About Cecily

Cecily Bomberg has been teaching Creative Writing for ten years while continuing with her own work. She works and teaches in all genres.

Many of her poems have appeared in PEN, Arts Council Anthologies edited by Ted Hughes, Maureen Duffy, John Silkin, Alan Brownjohn, and Peter Redgrove. Others appeared in Miron Grindea’s ‘Adam International Review,’ Argo, the Antigonish Review. Her latest poem will appear in AMBIT this Autumn. Her short stories were published in Matrix, Adam International Review, and other small magazines.

Cecily began in the theatre, completing a two year course in acting and drama studies at The Guildhall School of Music and Drama, later working as an actress in repertory.

In the 1990's, the then director of The Soho theatre Company, the playwright Tony Craze, read her short story 'Bandaged Words' and commissioned her to turn it into a play. In an introduction he said: 'Cecily is a real writer. Her work is inspired.'

At The Arvon Foundation course she attended lead by Paul Bailey and Salman Rushdie, another short story 'Moses Napoleon and the Queen of Swedenberg' came in for praise. At the end of the course, asked by one of the other writers which story he would most have liked to have written, Rushdie chose 'Moses Napoleon' adding: 'but I would have made it better.' Paul Bailey advised Cecily to turn it into a play.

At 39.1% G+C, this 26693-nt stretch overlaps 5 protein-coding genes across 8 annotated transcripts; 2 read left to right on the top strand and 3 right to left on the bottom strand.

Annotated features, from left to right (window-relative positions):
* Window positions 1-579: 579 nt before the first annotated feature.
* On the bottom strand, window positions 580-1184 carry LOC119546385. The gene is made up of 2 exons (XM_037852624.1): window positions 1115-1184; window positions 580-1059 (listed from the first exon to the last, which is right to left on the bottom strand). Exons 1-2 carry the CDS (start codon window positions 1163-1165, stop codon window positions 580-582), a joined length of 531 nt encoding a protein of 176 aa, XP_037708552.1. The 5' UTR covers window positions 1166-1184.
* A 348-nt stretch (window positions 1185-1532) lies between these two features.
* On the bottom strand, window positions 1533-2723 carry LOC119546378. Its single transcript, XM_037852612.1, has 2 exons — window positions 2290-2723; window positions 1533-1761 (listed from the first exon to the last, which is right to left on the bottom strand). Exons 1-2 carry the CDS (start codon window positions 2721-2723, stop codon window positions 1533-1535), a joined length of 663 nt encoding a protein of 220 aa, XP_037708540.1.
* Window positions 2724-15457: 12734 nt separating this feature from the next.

The play was written a year later and was chosen with twelve others out of three thousand entries for The London Play Festival (American Director: Phil Setren ). Peter Marinker played in the title role. The play brought Cecily her first agent.

She has also co-written a film for television (working title) 'Jews, pass it on.' Set in a girl's boarding convent in post war England, it deals with polite anti-Semitism. The film script was admired by the BBC. But funds being low, it was dropped. She and her co-writer are still in discussion about its future.

Her second film script 'The House of Light.', which has already had Director interest shown in it, is written from a more comic point of view. It tells the story of a young girl's journey from a past that has left her with a confused identity, to a nervy young woman who, following her parents sudden death in The Middle East, finds herself thrust into that world, only to find herself questioning who she is once again. Cecily often (though not always) works 'humour through tragedy, tragedy through humour.' She believes something her father used to quote: 'Knock them dead with a feather, kid, not a hammer. With a feather they won't see you coming.' The film, however, poses serious questions, and has relevant undertones for all of us.

More short stories are in progress. She's working at present on a one-woman drama-comedy solo performance: "Down And Out In Chelsea".